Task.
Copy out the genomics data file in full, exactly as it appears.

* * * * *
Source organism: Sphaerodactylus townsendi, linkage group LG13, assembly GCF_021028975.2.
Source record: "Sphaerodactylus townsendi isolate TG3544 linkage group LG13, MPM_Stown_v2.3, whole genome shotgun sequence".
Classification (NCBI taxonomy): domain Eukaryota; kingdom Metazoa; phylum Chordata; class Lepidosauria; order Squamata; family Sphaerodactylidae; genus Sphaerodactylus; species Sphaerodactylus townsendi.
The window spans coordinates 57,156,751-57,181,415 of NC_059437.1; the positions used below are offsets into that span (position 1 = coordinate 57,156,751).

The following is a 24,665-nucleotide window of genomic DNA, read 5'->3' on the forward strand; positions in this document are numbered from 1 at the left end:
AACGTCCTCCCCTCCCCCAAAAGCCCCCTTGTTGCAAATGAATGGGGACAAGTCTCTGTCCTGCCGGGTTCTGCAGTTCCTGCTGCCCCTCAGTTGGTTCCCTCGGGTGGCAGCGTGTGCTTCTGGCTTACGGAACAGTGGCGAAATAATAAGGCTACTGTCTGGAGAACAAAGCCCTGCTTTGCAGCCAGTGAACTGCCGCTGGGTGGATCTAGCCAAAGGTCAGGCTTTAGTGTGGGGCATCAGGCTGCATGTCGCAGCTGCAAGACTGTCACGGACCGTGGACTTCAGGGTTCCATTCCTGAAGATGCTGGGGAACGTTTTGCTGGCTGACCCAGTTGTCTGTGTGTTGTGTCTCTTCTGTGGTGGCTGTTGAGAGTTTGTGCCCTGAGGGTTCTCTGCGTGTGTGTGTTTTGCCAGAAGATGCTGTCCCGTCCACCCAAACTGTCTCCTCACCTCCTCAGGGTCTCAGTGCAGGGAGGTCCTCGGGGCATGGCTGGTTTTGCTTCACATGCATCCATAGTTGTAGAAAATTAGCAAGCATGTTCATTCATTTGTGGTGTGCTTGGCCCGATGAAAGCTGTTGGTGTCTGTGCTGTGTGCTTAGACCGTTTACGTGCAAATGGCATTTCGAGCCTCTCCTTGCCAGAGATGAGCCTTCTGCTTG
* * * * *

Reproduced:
Source organism: Sphaerodactylus townsendi, linkage group LG13, assembly GCF_021028975.2.
Source record: "Sphaerodactylus townsendi isolate TG3544 linkage group LG13, MPM_Stown_v2.3, whole genome shotgun sequence".
Classification (NCBI taxonomy): domain Eukaryota; kingdom Metazoa; phylum Chordata; class Lepidosauria; order Squamata; family Sphaerodactylidae; genus Sphaerodactylus; species Sphaerodactylus townsendi.
The window spans coordinates 57,156,751-57,181,415 of NC_059437.1; the positions used below are offsets into that span (position 1 = coordinate 57,156,751).

The following is a 24,665-nucleotide window of genomic DNA, read 5'->3' on the forward strand; positions in this document are numbered from 1 at the left end:
AACGTCCTCCCCTCCCCCAAAAGCCCCCTTGTTGCAAATGAATGGGGACAAGTCTCTGTCCTGCCGGGTTCTGCAGTTCCTGCTGCCCCTCAGTTGGTTCCCTCGGGTGGCAGCGTGTGCTTCTGGCTTACGGAACAGTGGCGAAATAATAAGGCTACTGTCTGGAGAACAAAGCCCTGCTTTGCAGCCAGTGAACTGCCGCTGGGTGGATCTAGCCAAAGGTCAGGCTTTAGTGTGGGGCATCAGGCTGCATGTCGCAGCTGCAAGACTGTCACGGACCGTGGACTTCAGGGTTCCATTCCTGAAGATGCTGGGGAACGTTTTGCTGGCTGACCCAGTTGTCTGTGTGTTGTGTCTCTTCTGTGGTGGCTGTTGAGAGTTTGTGCCCTGAGGGTTCTCTGCGTGTGTGTGTTTTGCCAGAAGATGCTGTCCCGTCCACCCAAACTGTCTCCTCACCTCCTCAGGGTCTCAGTGCAGGGAGGTCCTCGGGGCATGGCTGGTTTTGCTTCACATGCATCCATAGTTGTAGAAAATTAGCAAGCATGTTCATTCATTTGTGGTGTGCTTGGCCCGATGAAAGCTGTTGGTGTCTGTGCTGTGTGCTTAGACCGTTTACGTGCAAATGGCATTTCGAGCCTCTCCTTGCCAGAGATGAGCCTTCTGCTTG